If you're struggling to start writing, try writing the questions rather than the answers. Or try free-writing: just write what you're thinking without worrying about it being academic - you can tidy it up later. Or explain what you've been working on to a friend and record it so you can pick out the main points to write up later. Or explain your ideas in an email, or blog post (set up a private blog for this, it's essentially an online diary), or series of texts or instant messages to a friend or relative - using a non-academic genre of writing can free you up to think.
Take a step back and ask yourself what's stopping you. Often it's because of a lack of confidence about what you're doing. Perhaps you're not sure about what an assignment brief means; or how to structure your ideas; or whether you're referencing properly; or you haven't grasped a technique or theory. Identify your block and talk to the people who can help: your tutor, a Study Adviser, Maths Support or a librarian, perhaps?

Procrastination and perfectionism can have serious effects on your wellbeing. If you have a persistent problem with either of these, it may be helpful to speak to someone in Student Wellbeing.

Setting goals and targets

You're much more likely to stay motivated if you break your work down into realistic and manageable chunks and work through it one thing at a time. One way to accomplish this is called the Pomodoro technique: using a 'tomato timer', you work for a maximum of 25 minutes at a time, then take a break. If you break down your work into things you want to achieve within 25 minutes, then you can use the timer to give you a target to aim at.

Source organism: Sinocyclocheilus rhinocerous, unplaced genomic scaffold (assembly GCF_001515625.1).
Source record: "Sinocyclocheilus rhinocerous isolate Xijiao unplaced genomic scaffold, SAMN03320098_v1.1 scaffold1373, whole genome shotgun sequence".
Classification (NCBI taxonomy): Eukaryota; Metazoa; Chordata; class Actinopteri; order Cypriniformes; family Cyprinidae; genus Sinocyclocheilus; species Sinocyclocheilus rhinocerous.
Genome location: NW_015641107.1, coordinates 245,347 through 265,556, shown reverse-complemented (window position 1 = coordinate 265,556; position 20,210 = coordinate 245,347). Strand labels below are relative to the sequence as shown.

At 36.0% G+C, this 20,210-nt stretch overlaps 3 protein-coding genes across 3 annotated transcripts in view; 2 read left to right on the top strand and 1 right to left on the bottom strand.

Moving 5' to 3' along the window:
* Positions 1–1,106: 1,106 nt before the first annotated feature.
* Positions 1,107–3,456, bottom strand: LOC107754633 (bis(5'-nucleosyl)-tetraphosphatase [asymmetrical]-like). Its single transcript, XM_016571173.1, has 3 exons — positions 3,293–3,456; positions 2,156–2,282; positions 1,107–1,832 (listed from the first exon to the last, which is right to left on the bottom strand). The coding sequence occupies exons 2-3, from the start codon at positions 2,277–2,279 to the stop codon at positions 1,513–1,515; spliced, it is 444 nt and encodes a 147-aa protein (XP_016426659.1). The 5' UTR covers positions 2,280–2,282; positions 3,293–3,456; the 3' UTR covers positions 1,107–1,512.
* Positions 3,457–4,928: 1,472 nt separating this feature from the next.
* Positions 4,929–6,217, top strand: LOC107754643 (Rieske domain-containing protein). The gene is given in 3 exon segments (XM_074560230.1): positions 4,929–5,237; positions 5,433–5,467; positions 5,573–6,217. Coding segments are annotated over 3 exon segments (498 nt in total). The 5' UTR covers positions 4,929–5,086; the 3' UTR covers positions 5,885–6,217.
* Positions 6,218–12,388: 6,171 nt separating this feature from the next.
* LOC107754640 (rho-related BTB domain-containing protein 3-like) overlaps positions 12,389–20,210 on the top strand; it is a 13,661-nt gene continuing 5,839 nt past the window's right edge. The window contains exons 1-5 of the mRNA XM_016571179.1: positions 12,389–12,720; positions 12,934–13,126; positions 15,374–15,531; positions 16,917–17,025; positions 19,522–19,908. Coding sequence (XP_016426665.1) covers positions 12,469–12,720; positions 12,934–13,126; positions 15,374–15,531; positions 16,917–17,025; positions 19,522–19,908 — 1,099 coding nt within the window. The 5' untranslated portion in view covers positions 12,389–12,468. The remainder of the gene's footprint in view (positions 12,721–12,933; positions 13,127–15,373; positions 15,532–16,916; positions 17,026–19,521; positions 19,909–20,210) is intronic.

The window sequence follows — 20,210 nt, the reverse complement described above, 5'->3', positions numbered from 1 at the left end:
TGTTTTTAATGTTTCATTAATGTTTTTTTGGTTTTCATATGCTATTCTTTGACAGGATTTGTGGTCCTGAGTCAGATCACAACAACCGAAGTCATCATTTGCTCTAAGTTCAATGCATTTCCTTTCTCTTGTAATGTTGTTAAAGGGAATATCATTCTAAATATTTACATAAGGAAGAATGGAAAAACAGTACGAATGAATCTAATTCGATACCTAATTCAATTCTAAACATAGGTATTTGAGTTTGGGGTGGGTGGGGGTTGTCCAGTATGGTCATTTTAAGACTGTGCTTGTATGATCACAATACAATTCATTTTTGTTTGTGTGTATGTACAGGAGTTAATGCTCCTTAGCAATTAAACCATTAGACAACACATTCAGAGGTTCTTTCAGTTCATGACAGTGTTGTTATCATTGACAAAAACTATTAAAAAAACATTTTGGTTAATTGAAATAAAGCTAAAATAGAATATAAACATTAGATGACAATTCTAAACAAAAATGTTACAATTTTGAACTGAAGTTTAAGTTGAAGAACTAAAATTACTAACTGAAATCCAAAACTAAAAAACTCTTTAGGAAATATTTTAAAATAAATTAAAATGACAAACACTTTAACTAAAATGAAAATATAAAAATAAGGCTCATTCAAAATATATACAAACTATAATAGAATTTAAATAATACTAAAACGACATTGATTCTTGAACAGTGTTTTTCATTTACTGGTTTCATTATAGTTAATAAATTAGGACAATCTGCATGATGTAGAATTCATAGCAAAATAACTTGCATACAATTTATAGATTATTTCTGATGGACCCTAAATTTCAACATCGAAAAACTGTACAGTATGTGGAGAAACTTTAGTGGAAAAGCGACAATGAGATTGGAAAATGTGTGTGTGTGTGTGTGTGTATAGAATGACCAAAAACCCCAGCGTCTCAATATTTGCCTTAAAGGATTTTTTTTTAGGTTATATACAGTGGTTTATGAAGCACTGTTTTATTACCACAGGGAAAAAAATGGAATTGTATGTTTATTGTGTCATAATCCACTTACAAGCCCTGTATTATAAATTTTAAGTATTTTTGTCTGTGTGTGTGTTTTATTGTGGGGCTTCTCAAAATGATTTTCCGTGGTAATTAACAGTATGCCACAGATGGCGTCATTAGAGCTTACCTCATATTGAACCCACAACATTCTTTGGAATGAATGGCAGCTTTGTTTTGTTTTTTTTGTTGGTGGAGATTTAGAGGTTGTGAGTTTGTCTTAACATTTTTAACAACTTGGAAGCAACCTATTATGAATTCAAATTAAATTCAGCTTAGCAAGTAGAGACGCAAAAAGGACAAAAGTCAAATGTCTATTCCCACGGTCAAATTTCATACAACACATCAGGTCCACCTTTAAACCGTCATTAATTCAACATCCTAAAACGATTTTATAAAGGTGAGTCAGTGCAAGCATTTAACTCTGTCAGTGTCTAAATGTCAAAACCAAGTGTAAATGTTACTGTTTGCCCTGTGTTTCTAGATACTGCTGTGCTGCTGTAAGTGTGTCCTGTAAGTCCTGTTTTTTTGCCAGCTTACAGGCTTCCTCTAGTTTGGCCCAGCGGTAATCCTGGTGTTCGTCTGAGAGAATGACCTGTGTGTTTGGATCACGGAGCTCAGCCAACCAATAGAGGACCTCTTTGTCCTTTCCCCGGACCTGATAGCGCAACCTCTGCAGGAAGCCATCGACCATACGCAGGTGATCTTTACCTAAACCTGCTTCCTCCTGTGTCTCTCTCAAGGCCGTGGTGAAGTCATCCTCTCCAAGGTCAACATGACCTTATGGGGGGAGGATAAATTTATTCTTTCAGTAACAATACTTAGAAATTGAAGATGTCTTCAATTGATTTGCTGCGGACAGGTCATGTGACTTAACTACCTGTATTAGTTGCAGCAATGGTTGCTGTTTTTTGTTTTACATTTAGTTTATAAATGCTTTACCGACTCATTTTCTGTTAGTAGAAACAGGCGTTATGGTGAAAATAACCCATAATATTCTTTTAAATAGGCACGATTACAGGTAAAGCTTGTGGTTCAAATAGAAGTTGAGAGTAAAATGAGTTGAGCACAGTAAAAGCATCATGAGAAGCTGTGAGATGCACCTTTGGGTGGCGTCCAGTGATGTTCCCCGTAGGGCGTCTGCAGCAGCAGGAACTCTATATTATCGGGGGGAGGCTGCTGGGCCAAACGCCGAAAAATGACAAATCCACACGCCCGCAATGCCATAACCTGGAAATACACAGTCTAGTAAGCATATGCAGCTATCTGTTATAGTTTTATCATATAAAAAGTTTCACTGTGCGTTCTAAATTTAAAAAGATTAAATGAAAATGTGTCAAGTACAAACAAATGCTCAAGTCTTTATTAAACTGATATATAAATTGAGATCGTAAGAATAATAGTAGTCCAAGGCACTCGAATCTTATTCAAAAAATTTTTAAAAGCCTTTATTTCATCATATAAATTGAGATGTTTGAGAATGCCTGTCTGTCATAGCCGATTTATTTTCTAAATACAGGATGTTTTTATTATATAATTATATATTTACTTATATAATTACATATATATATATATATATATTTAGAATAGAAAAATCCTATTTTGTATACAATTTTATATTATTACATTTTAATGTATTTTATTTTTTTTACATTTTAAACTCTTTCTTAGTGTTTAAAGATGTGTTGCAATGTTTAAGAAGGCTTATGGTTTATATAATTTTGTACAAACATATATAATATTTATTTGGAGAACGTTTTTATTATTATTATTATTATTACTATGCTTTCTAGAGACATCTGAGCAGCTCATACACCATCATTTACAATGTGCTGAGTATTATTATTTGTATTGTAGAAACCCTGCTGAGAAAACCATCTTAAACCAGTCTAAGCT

It's also important to have a clear view of what you're trying to achieve and why. The fact that you're reading this page means that you want to know more about managing your time when studying, so you are already taking responsibility. The next step is to think about why it would be a good thing to do this: what is it all leading up to? Identifying your goals and the rewards you hope to get in the future will help to motivate you to commit yourself to studying now.

What are your goals and targets?

Draw up a table with three columns. List long-term goals in the first; what you have to do to achieve them (i.e. medium-term goals) in the second, and short-term targets to aim for in the third. Put it somewhere prominent - on the wall in your room, the inside of your wardrobe door, above the kettle. Tick each off as they're completed.

Your long-term goals might be things like:

  • Become a graduate
  • Make myself more employable
  • Get a job doing something I enjoy
  • Prove to myself (and others) that I can do this

To do these, you have to achieve some medium term goals:

  • Improve my study practices to get better marks
  • Get my work under control so I feel less stressed
  • Make a study timetable that works so I can balance my work/life commitments better
  • Meet my assignment deadlines so I don't fail my module

You can break these down again into short-term targets:

  • Learn how to plan my essays; arrange session with a Study Adviser.
  • Make a list of everything I need to do; think about what I could leave out; prioritise what's left.
  • Print off a week planner grid and write in my commitments; book my study periods into the gaps; try it for a week, amend if necessary.
  • Get organised earlier; list all my deadline dates and set some artificial deadlines if necessary; list tasks needed, and when I need to start; tick each task off as I do them.